How on earth do normal people do this? New babies and school run(80 Posts)
I feel like I'm about to admit defeat. Ds3 is 4 weeks old. He's a proper screamer - by that I mean high demand baby, I suppose - he has to be held and jiggled and fed and rocked along my arm, all day and all night. Sometimes he will sleep between about 9pm and 11.30pm and then that's about it for the night - a few short bursts and waking roughly every hour or so, staying awake for well, about an hour at a time!
He isn't like my others. He hates the car seat (it's a Pebble - by God I hate it, it looks so uncomfortable) and screams nearly every time I drive anywhere - even the 5-10 minute journey to school.
So we've taken to walking most days. It's about 1.7 miles, we're up a long hill, but that's Ok - it's better to be able to stop and get him out, or carry him when he starts to cry.
So this morning it's raining. Took boys to school - not too bad, apart from getting wet, and horrid trafficky roads but anyway, we got there. I went in to sign up for parent meetings and came out 3 minutes later and he was crying. He's wearing a sleepsuit and a big blanket and a hat which has fallen off.
I take him out, we go out of the playground and sit on a doorstep in an alleyway, I feed him for a few minutes while covering with blanket.
Put him back in pram - he manages 10 minutes, have to buy mousetraps in wilkinsons so we go in there. He cries. I lift him and put him on my arm as he's having wind. He's Ok, get the traps, queue up, he still won't go back in the pram.
Tempted to sit and feed him on bench in wilks but too embarrassed as huge audience of old ladies/rtandom blokes and feel too vulnerable, also not sure he wants a feed.
So we leave and I end up feeding him crouched in a doorway of a restaurant, trying to keep us both dry, in the pouring rain, hoping no one goes past and wonders what I'm doing on the ground.
Finish feed, almost, as someone is coming and we walk, me carrying him along my arm still, he's getting wet, then we encounter a load of wheelie bins which mean I can't get the pram up the pavement.
Manage to find his hat with one hand and shove it on haphazardly as his tiny wet head is making me want to cry. He does not protest miraculously.
Walk home with baby along arm, in the middle of the road, past the bin lorry, and a load of cars. At last he goes in the pram again and we make it, drenched, unhappy, and finish his feed at home.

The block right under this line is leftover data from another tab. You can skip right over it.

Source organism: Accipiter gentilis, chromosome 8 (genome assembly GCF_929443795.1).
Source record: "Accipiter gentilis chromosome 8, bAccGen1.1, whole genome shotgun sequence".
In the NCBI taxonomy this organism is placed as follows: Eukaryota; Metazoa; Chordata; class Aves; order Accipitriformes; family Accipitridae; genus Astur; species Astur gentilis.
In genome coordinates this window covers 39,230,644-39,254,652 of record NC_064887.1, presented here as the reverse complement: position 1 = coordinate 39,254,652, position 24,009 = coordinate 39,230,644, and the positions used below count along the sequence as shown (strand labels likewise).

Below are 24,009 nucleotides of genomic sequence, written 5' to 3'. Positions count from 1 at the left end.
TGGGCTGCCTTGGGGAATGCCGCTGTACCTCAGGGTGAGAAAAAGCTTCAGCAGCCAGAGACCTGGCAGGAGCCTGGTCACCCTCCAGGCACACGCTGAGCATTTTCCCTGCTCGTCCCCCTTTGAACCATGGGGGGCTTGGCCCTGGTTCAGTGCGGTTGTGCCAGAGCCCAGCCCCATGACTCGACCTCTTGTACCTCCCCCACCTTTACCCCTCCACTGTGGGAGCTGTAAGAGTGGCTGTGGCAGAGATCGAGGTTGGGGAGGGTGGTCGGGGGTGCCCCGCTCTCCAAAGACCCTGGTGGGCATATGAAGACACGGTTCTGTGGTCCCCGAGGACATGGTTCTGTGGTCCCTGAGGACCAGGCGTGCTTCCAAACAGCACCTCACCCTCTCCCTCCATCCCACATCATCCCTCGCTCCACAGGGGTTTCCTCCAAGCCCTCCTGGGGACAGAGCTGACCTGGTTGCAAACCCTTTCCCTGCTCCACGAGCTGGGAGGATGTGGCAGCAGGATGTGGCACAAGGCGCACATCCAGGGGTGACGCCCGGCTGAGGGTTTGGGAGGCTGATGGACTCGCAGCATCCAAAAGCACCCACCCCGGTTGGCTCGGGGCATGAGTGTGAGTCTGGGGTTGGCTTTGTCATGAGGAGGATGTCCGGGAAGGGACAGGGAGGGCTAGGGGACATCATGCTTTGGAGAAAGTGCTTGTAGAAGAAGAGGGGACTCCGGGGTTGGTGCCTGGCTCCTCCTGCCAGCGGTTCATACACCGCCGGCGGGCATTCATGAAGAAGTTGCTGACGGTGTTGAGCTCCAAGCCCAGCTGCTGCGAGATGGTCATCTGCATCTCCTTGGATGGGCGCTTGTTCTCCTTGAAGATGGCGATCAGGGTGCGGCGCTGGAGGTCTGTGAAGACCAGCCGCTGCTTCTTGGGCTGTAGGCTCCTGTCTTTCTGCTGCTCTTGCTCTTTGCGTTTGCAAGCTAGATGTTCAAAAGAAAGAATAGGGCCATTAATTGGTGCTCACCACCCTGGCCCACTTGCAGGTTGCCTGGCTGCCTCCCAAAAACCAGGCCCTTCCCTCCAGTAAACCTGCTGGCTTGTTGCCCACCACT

Where am I going wrong, this is horrendous
Ah, it all sounds so so familiar. But please promise me you'll ask the school to give you somewhere to feed tomorrow? Cold benches in this weather= Not Good.
I feel your pain op! You've received some brilliant advice here, I probably cannot offer you that much more, just a sympathetic ear! I have 4 dds - 6,4,2 and 12 months. My school run for the past year or so has been HELL!
The sling has been a lifesaver, but like you, I do not get on well with the ergo til the baby is about five or so months. I have also never, ever received any negative comments for breastfeeding in public, and I am very confident at doing so. If the baby needs to be fed, ESP in winter, I do not hesitate to get myself a coffee and find the best seat in the house. I also usually have had one or two toddlers with me, it is not easy. But I can placate them with a baby chino (free at Starbucks, up to a pound at other independent retailers!). For modesty and warmth, I have taken to wearing a scarf, like the mumsnet scarf, around my neck. I find it much better than any other mode of coverage. Then I can pull my top down (much preferred to pulling my top up and exposing my belly).
You really have my sympathy. Last night it took me an hour to walk home from gymnastics with 12 month old in ergo screaming, 2 year old holding onto my hand being pulled in scooter, me pushing the buggy with NO child in it, and 4 and 6 year old scooting and complaining about being tired. <disclaimer: we could normally drive this but car is broken down and girls wanted to go to gymnastics>.
Feeding in Ergo tip: wear a button top and leave it around your waist (so just slip shoulder straps off). Much quicker than taking it off entirely and having to get it straight again.
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